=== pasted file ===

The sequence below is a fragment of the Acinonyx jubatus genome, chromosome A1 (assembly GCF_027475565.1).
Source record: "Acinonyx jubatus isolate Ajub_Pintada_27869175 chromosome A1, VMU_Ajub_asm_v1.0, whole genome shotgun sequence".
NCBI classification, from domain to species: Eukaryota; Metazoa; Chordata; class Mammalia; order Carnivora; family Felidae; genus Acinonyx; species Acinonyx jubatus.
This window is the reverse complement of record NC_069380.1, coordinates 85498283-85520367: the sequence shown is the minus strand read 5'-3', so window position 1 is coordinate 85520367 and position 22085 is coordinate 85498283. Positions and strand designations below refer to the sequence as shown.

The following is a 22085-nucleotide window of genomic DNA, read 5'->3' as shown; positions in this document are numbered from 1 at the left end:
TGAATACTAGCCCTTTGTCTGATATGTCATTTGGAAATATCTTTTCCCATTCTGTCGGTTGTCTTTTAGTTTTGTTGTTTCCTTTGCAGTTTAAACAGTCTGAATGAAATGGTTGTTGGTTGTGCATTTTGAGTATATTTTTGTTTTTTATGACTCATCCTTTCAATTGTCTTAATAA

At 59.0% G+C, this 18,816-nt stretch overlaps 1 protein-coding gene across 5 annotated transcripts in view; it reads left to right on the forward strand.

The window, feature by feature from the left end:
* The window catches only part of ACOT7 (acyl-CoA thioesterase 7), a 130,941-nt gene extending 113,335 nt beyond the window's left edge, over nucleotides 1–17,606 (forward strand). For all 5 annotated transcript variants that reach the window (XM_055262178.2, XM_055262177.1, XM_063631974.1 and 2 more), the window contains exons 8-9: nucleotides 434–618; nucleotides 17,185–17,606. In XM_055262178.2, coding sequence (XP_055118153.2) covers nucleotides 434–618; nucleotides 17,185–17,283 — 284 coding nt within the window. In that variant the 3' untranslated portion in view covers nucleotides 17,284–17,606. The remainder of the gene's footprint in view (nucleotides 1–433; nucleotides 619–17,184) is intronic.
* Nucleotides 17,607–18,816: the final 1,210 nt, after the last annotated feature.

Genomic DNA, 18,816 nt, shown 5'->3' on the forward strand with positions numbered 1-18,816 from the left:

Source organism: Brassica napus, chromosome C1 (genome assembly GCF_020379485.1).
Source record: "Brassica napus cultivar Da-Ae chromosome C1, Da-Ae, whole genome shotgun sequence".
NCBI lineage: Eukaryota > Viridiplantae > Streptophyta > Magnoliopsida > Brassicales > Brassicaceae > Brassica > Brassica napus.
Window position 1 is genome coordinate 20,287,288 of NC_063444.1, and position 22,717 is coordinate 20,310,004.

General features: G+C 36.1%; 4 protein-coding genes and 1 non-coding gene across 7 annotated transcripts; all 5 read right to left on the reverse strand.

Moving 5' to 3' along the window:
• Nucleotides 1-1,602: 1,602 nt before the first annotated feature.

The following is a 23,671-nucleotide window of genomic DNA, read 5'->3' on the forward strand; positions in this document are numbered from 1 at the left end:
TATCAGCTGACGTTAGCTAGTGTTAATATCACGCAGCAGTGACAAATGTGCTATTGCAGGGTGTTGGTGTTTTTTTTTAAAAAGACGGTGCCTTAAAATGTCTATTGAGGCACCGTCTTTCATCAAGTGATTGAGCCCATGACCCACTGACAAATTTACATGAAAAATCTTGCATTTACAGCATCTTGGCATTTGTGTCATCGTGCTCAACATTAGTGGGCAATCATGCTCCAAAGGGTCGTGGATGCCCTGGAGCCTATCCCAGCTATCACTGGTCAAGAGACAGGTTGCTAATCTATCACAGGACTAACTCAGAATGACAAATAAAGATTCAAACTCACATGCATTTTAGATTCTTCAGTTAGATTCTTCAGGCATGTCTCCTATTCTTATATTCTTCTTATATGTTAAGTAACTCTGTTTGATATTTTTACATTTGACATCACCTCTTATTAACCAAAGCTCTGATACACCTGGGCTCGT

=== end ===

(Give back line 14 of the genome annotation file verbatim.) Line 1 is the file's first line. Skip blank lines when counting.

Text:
NCBI lineage: Eukaryota > Viridiplantae > Streptophyta > Magnoliopsida > Brassicales > Brassicaceae > Brassica > Brassica napus.